The public generally believes that poor lifestyle choices, faulty genes and infectious agents are the major factors that give rise to illness.
Research now tells us that lower socio-economic status may be more harmful to health than risky personal habits...
I recently saw a billboard for an employment service that said, "If you think cigarette smoking is bad for your health, try a dead-end job." This warning may not just be an advertising quip: public health research now tells us that lower socio-economic status may be more harmful to health than risky personal habits, such as smoking or eating junk food.
In 1967, British epidemiologist Michael Marmot began to study the relationship between poverty and health. He showed that each step up or down the socio-economic ladder correlates with increasing or decreasing health.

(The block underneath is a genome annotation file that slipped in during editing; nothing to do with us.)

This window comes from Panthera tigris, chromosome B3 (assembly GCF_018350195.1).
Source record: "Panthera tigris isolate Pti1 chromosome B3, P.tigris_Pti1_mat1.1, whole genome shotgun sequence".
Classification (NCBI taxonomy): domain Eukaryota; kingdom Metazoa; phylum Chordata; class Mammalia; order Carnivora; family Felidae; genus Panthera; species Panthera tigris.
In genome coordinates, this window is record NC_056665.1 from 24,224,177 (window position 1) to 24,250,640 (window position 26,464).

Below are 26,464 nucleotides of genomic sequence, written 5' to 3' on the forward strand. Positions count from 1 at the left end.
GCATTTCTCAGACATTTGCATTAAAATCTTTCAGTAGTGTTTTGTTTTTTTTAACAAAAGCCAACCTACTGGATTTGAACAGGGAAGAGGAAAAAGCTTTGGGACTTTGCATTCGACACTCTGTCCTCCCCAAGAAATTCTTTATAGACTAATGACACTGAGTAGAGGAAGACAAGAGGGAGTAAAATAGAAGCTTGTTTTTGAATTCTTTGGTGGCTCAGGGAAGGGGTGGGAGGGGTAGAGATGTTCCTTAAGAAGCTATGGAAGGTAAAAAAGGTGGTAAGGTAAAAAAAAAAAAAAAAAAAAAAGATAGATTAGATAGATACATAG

Over time, research linking health and wealth became more nuanced. It turns out that "what matters in determining mortality and health in a society is less the overall wealth of that society and more how evenly wealth is distributed. The more equally wealth is distributed, the better the health of that society," according to the editors of the April 20, 1996 issue of the British Medical Journal. In that issue, American epidemiologist George Kaplan and his colleagues showed that the disparity of income in each of the individual U.S. states, rather than the average income per state, predicted the death rate.(more from AlterNet)
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